How interesting it is to see the place of women in England and the colonies during the 1930s. As a world renowned expert on child development, London psychoanalyst Susan Isaacs, a follower of Melanie Klein, was invited to speak at the 1937 New Education Fellowship Conference, an international movement founded by Beatrice Ensor in 1914. A reaction against the boring rote-learning styles of the nineteenth centuries it sought to encourage children find their own path in education. On the antipodean leg of its tour from Europe via America the conference travelled first to New Zealand before embarking on a national tour of Australia in August and September 1937. There was considerable interest in Isaacs from among the women’s movement, a group whose work also supported developments in child guidance and psychology. Unlike the Australian press coverage in which there are few, if any images, New Zealand editors included photographs in their reportage. She was one of two women delegates in a band of 21 who toured Australia and New Zealand: the other was Beatrice Ensor the Fellowship’s founder. Was it possible that she was photographed with the delegates’ wives, because it fitted, somehow, with the way things were done, then. Despite these reservations it means we can images of Isaacs very different from the studio shots featured on the 2009 biography by Philip Graham: Susan Isaacs: A Life Freeing the Minds of Children.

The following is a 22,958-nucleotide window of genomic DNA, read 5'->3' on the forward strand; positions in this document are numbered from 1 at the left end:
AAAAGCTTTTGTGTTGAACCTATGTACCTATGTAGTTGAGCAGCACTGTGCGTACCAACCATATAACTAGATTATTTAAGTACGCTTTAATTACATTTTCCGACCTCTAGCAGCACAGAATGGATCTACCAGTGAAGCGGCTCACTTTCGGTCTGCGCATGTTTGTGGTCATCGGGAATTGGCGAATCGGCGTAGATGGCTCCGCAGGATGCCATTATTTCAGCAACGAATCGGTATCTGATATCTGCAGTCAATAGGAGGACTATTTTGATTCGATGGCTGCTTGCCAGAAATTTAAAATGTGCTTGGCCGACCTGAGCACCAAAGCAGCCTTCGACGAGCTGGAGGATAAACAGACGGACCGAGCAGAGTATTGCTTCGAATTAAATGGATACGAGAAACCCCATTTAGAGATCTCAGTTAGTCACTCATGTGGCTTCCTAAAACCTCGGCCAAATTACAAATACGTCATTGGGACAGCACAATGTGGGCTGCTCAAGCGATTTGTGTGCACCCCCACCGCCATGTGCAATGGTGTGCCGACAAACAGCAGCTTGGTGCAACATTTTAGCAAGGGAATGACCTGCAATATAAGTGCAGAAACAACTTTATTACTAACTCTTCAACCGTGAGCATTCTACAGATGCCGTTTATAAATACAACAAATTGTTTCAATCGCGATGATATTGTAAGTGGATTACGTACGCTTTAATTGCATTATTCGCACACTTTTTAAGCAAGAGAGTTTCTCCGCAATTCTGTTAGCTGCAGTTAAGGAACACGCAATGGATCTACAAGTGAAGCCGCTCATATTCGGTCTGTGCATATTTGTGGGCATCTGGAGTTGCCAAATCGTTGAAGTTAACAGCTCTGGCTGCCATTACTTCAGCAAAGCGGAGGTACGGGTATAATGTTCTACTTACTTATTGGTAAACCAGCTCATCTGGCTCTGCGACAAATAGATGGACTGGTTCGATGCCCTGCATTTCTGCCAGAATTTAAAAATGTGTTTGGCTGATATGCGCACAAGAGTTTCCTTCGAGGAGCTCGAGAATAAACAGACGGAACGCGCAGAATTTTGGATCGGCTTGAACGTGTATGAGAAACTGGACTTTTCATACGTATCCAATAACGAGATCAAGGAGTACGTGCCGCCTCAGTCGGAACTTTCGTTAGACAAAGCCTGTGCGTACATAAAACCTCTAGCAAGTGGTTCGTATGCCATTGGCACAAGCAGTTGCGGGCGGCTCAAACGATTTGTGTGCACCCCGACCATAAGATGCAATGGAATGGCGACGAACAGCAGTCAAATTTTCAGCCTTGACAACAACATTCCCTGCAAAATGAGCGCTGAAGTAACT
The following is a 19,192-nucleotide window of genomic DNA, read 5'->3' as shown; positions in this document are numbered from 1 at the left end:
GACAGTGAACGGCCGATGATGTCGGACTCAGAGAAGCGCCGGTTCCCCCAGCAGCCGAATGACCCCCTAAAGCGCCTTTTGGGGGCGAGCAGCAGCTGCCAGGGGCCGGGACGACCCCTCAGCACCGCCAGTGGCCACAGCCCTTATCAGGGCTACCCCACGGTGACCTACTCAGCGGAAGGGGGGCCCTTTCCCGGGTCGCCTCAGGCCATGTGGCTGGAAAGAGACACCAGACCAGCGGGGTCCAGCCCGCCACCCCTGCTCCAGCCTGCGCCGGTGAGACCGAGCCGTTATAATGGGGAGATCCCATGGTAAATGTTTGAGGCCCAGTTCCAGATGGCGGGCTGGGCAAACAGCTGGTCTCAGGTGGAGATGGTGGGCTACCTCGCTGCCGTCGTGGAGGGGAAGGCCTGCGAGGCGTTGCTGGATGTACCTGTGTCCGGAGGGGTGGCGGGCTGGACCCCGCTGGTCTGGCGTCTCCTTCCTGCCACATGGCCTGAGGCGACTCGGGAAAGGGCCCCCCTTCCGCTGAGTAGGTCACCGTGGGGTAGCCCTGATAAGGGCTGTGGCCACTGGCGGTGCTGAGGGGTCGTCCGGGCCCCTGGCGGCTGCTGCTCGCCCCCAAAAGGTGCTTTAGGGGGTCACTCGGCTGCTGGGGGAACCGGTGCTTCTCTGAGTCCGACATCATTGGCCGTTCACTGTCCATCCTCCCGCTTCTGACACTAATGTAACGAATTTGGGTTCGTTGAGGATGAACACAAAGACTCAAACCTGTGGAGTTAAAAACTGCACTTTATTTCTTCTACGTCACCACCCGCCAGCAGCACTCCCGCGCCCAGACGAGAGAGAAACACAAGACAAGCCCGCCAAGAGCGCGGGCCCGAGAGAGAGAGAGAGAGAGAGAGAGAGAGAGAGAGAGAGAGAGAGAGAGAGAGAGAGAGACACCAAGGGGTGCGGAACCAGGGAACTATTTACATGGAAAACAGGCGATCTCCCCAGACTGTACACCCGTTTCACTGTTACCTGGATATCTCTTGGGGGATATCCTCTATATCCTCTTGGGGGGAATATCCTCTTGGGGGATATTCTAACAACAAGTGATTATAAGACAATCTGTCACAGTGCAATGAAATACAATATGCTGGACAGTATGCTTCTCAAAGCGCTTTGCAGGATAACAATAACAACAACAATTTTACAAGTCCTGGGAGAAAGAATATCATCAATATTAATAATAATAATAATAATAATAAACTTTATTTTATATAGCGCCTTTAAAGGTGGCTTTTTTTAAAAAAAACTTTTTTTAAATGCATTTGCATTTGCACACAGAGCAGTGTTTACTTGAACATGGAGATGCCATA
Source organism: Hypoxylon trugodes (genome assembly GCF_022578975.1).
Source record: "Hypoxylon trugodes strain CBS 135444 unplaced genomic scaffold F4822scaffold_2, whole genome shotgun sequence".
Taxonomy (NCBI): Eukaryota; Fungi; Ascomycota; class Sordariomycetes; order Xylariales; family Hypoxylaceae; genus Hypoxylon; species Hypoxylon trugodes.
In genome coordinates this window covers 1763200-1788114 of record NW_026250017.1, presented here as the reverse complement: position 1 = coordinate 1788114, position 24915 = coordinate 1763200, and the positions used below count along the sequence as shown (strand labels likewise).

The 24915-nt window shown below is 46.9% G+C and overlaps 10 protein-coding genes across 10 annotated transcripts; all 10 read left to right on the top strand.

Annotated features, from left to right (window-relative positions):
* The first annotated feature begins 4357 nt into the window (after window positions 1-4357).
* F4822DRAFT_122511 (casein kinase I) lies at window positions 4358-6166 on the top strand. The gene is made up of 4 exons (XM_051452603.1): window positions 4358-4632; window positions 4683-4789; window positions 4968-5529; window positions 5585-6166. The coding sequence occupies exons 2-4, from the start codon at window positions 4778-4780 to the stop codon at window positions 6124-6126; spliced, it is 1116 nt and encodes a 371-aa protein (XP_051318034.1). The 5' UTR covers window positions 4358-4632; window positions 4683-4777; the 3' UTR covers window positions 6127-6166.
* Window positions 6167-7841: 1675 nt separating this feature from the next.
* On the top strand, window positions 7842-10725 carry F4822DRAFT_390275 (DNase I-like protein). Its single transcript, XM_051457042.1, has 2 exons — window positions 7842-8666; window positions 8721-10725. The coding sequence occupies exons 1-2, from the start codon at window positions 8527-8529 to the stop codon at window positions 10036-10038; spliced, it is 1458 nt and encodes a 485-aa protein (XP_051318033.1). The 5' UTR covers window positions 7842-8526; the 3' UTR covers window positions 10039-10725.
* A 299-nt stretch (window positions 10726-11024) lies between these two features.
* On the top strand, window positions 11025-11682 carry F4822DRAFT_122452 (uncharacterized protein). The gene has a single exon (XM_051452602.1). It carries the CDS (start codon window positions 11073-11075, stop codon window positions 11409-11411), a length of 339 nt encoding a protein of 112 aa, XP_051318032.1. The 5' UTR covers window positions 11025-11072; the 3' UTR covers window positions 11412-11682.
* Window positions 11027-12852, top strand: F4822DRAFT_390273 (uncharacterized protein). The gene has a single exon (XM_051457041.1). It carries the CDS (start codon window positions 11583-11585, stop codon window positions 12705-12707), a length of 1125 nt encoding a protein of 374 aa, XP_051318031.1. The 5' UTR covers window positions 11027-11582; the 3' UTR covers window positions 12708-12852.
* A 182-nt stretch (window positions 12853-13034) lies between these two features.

Isaacs incorporated Klein’s theories of children’s phantasy life into her work on education and child development. She believed that one could not be a psychoanalyst without such an understanding. Like Melanie Klein and later, D W Winnicott, Isaacs was influenced by the observational work undertaken in the 1920s by Merrell Middlemore, an obstetrician, trained psychoanalyst and member of the British Psychoanalytical Society. Middlemore’s work. ‘The Nursing Couple’ recording closely observed interactions between newborns and their mother in hospital was published in 1941, three years after her sudden death from cardiac failure in 1938. In an interview for the Melanie Klein Trust the late Hannah Segal acknowledges Isaacs’s interpretations of Klein’s work, particularly her seminal paper, ‘The nature and function of phantasy’ published in the International Journal of Psychoanalysis, 29, 1948, 73-97.
The New Education Fellowship Conference landed first in New Zealand on 10 July 1937. These were renowned experts, with a few professorships and knighthoods amongst them. The photograph, taken from the New Zealand Herald, 12 July 1937, p.12 is not fully annotated although the image of Susan Isaacs is clearly shown in the top left hand corner photograph. The first photograph on the top left-hand corner shows, L-R: Dr Harold Rugg, Professor of Education, Columbia University, New York; Sir Percy Meadon, Director of Education, Lancashire, UK; Dr Cyril Norwood,President, Sir Johns College, Oxford; Dr Susan Isaacs, Psychoanalyst and Head of Department of Child Development, University of London; Professor De S. Brunner, Professor of Education, Columbia University, Mr G.T. Hankin representing the Board of Education at the University of London; and Mr Laurin Zilliacus from Finland, Chairman of the NEF. The others show delegates doing spot of sight seeing, having lunch and generally socializing. They are rugged up in coats and hats because it was mid winter in the antipodes.